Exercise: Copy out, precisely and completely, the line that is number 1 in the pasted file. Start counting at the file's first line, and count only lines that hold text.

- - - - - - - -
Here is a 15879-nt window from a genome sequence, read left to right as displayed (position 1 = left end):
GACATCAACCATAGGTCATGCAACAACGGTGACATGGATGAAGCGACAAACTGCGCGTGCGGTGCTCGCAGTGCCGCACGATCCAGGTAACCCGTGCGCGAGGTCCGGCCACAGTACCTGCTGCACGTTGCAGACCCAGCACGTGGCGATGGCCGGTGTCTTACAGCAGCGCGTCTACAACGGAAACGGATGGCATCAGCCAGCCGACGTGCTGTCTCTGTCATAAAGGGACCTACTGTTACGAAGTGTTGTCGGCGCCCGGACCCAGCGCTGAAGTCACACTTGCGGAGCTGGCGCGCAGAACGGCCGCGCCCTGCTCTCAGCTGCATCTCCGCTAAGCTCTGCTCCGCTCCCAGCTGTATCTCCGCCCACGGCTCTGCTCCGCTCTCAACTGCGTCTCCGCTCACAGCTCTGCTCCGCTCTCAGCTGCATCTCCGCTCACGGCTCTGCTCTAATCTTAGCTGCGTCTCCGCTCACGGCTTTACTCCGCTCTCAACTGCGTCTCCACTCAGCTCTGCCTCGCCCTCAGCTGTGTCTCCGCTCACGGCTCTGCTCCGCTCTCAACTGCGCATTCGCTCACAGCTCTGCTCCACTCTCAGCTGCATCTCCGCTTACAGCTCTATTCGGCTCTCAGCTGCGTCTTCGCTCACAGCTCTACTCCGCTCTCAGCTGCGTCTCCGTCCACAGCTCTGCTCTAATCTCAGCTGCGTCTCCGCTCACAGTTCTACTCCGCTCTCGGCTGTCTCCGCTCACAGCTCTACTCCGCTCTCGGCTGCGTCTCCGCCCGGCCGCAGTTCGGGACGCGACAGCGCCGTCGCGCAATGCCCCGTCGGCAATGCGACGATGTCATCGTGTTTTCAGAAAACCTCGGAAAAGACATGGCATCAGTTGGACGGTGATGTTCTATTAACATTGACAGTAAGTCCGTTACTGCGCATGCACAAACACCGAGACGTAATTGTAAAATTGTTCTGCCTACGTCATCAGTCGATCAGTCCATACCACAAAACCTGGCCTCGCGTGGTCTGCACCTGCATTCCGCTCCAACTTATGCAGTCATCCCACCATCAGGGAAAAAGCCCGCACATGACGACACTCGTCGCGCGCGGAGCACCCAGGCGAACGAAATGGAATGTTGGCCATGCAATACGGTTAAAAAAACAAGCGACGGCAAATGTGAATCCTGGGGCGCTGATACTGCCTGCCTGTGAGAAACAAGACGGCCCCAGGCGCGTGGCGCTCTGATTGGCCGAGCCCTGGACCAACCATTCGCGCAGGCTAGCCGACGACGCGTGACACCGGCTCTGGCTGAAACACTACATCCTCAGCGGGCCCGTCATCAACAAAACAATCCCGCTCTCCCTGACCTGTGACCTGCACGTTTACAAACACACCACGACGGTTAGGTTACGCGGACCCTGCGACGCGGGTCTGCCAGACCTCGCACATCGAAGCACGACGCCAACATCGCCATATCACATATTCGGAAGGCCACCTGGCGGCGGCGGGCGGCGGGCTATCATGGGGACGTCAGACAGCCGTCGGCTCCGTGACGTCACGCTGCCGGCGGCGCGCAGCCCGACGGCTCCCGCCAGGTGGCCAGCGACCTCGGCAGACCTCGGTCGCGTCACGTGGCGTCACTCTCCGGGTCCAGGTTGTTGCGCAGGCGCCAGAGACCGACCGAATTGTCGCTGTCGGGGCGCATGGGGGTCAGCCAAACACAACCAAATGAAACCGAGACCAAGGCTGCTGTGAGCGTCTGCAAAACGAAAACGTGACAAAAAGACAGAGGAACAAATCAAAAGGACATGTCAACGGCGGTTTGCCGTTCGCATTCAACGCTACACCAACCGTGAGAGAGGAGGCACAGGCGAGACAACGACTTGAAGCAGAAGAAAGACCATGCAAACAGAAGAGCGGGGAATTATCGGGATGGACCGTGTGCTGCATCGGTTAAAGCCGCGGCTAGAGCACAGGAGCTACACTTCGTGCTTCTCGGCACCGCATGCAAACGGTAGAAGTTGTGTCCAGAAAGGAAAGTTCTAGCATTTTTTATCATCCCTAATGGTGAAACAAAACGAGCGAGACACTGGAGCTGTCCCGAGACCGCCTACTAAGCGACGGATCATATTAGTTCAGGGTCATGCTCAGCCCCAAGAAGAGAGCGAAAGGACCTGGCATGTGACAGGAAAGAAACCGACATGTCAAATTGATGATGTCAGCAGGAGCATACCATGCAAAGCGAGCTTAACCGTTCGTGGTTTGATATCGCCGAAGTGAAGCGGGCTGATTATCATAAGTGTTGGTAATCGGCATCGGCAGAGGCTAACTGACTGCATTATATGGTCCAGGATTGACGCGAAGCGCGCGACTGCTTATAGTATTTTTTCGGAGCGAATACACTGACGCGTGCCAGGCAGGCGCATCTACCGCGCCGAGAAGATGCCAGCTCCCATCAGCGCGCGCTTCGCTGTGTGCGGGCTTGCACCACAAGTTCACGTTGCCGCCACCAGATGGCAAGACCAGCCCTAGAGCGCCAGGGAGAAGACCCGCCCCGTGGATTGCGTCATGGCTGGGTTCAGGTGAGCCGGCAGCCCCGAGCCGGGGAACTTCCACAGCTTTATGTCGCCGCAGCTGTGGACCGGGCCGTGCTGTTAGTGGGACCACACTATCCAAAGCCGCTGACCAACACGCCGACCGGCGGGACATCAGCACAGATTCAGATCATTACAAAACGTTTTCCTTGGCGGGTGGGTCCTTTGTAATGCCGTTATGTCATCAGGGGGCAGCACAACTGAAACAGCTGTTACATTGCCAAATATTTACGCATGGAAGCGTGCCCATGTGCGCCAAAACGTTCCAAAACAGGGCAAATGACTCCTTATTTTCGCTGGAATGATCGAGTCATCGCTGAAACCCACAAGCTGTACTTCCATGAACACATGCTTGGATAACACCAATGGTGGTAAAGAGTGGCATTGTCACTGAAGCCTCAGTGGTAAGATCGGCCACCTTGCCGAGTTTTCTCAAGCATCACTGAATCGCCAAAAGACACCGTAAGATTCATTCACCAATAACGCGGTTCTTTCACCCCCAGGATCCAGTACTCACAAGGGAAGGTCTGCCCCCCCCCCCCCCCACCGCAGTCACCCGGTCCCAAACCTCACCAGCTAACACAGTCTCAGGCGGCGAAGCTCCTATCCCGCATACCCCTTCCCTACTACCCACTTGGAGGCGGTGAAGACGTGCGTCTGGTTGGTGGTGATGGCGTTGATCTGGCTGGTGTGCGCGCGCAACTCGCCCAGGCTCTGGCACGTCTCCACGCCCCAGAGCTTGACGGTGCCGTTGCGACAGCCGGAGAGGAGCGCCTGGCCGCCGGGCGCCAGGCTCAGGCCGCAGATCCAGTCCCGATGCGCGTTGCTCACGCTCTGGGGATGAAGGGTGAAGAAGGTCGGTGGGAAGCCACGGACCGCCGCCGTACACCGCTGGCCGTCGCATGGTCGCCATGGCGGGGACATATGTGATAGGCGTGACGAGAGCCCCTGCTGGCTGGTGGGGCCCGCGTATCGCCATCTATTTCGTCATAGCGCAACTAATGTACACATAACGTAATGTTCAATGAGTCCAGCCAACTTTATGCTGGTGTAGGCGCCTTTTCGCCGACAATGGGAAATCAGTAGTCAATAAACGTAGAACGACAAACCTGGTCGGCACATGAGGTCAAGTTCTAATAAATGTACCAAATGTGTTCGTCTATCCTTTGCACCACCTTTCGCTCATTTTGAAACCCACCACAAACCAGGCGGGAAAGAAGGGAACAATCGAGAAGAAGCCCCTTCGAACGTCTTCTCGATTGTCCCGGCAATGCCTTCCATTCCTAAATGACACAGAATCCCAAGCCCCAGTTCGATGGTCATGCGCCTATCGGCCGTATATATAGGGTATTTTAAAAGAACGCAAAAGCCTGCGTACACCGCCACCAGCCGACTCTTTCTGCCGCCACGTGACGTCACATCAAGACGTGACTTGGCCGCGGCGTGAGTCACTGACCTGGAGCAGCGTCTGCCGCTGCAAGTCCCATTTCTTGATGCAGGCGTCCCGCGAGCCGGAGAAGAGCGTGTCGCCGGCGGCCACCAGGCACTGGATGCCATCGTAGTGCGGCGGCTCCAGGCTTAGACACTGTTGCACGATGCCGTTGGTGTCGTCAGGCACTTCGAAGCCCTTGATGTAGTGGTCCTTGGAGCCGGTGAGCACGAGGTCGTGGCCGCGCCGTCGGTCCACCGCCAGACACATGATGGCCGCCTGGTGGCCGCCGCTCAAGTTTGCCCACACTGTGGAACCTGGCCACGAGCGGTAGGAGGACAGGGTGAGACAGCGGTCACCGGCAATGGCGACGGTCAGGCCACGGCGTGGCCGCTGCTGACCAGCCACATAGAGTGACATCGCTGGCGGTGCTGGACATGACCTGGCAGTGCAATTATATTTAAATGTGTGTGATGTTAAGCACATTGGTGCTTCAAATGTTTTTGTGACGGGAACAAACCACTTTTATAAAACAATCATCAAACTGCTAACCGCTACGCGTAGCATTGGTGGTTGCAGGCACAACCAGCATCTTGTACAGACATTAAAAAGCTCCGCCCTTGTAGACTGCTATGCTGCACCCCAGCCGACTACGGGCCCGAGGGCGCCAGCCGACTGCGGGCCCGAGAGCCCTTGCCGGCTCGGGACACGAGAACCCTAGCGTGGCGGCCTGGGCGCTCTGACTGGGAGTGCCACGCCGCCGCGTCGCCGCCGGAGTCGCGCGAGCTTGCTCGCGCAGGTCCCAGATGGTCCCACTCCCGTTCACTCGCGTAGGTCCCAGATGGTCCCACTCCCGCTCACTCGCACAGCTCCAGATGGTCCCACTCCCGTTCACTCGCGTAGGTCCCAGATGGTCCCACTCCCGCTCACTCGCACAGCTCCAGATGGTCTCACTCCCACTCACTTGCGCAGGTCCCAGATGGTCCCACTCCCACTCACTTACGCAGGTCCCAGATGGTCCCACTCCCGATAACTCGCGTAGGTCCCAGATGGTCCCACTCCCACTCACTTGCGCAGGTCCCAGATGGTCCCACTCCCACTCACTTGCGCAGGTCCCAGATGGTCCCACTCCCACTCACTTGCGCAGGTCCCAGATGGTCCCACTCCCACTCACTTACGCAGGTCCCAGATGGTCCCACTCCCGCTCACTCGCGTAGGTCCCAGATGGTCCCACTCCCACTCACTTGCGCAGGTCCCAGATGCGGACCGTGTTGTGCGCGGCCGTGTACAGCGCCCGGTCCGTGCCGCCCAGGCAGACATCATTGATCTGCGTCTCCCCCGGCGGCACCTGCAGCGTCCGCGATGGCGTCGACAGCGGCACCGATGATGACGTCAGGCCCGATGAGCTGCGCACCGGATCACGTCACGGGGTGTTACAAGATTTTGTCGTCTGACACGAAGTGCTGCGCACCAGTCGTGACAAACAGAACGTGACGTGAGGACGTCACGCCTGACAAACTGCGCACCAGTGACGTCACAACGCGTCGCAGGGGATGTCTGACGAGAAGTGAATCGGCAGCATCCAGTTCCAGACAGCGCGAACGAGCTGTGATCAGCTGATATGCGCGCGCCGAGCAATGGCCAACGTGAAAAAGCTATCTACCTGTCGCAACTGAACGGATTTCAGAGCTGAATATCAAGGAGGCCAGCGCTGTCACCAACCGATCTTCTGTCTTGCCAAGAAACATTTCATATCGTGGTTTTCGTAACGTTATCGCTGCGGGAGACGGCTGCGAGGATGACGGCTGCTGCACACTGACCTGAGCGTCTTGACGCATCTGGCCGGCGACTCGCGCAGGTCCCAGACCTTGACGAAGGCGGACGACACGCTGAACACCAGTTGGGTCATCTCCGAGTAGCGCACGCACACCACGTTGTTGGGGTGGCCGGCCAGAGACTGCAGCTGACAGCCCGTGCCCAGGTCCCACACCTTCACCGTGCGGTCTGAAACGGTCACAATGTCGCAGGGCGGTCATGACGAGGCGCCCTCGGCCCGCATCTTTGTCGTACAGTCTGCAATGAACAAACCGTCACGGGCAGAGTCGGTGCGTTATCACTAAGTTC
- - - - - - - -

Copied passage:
Here is a 15879-nt window from a genome sequence, read left to right as displayed (position 1 = left end):